• The Bill and Melinda Gates Foundation
  • The Dirk and Charlene Kabcenell Foundation
  • The James Irvine Foundation
  • Silver Giving Foundation
  • Stuart Foundation
  • The William and Flora Hewlett Foundation
  • The David and Lucille Packard Foundation
  • The Evelyn and Walter Haas, Jr. Fund
  • D. Bechtel Jr. Foundation
  • Walter and Elise Haas Fund
  • The Walter S. Johnson Foundation

Clearly all the researchers credited on this paper have a financial stake in advancing concepts like portfolio districts, vouchers and charter schools.

The reports methodology can be fairly paraphrased as being 100% based on standardized testing data. They took state test data and tried to statistically align data between states by using National Assessment of Educational Progress (NAEP) data. They also used federal free and reduced lunch data as a proxy for poverty.

The claim is then made that a meaningful comparison of education quality for students living in poverty can be made between all schools across the United States. This comparison in used to create a scale they name the “education equality index.”

This is a fantasy.

The work of the highly praised education scholar, W. James Popham, shows that the starting point is meaningless. As does the work of testing experts like David Berliner and Noel Wilson. Popham wrote a peer reviewed paper in 1999 he called, “Why Standardized Tests Don’t Measure Educational Quality.” This points to the fundamental weakness of the Bush-Obama education reform policies. The measuring stick was useless.

Or as one of my favorite education bloggers Peter Green put so eloquently this week,

“The entire reform system, the entire house of policy built by both administrations, is built on the foundation of one single narrowly-focused standardized test, the results of which are supposed to measure student achievement, teacher effectiveness, and school quality. The entire policy structure is held together and activated by data, and that data is being generated by means no more reliable than a gerbil tossing dice onto shag carpet in the dark.”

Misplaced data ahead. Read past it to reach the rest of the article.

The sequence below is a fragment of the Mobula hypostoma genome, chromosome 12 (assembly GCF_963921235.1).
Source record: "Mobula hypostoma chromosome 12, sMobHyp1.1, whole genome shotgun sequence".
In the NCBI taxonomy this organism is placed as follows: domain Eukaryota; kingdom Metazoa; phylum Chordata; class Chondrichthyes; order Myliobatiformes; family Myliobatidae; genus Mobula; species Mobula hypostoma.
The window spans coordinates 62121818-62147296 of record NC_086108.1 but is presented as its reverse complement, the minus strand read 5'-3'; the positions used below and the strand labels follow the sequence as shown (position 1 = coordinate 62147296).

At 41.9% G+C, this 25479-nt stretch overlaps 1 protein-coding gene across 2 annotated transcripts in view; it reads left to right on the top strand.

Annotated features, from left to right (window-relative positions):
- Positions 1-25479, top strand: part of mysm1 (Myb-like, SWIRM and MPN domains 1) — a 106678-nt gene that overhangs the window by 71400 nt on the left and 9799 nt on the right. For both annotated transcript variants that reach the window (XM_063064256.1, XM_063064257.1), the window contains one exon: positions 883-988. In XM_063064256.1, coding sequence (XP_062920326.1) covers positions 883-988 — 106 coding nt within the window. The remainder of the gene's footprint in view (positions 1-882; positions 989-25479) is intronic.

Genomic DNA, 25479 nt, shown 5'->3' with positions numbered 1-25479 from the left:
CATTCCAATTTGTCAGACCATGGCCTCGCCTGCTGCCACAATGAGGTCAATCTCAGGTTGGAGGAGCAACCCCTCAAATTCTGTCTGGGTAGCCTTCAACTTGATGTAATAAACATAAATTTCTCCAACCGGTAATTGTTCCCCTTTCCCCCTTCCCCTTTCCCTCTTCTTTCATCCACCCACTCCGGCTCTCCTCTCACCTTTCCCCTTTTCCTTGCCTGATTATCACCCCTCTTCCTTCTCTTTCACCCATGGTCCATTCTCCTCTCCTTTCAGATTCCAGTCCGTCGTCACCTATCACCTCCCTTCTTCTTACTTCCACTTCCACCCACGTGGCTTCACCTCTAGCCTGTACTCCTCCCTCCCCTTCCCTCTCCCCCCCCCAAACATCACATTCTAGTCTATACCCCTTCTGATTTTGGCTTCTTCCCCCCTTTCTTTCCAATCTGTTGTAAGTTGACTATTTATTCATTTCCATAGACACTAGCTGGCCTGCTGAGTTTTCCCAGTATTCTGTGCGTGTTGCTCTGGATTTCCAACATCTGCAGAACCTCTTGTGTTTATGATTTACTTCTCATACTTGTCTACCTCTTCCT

An Existential Crisis

The lead in a December 2017 Chalkbeat article read, “In 2013, a plan to reshape Kansas City’s schools was essentially run out of town.” Unfortunately, the report continued, “Four years later, a group with a similar policy agenda, some of same key funders, and whose leaders get advice from the engineers of the first plan, is making inroads.”

Ethan Gray and CEE-Trust with the backing of the Kauffman and Hall foundations, influential Missouri philanthropies, was hired to analyze how state control could turn around the Kansas City, Missouri public schools. This contract seemed out of compliance with contract procedures for state agencies in Missouri. It created a public backlash lead by a group called More2 who filed a public records request. The Chalkbeat report continued:

“Emails detail a hidden plan for Kansas City Public Schools,” blared a headline in the Kansas City Star in December 2013, based on information from More2. The paper described “a rushed bidding process, now criticized, that ultimately landed Indianapolis-based CEE-Trust a $385,000 contract to develop a long-range overhaul for the district’s failing schools.”

Gray’s report was released in January 2014. It claimed that the schools were failing and called for the introduction of a portfolio model as a reform. Chalkbeat says, “It also drew substantially from a 2011 blueprint released by the Indianapolis-based Mind Trust, ….”

Local groups including the NAACP and school teachers defeated the plan. Now an indigenous group supported by the Hall and Kaufman foundations named SchoolsmartKC is leading the DPE effort in Kansas City.  Gray and Education Cities support in the background.

Chalkbeat says Gray and Education Cities “is not going to be a leading voice like that again.” They quote Gray as saying,

‘“It’s not a role we anticipate playing frequently in the future,’ he said. ‘We don’t want to be out in front of this conversation — we want to be supporting local leaders who are pursuing this kind of work.’

The article continues,

“Gray is now focused on a growing national network of over 30 loosely connected independent nonprofits — some in places like Denver, where the model is already established, and others in cities like Kansas City, where their task is to push for change.”

After Kansas City, CEE-Trust became Education Cities.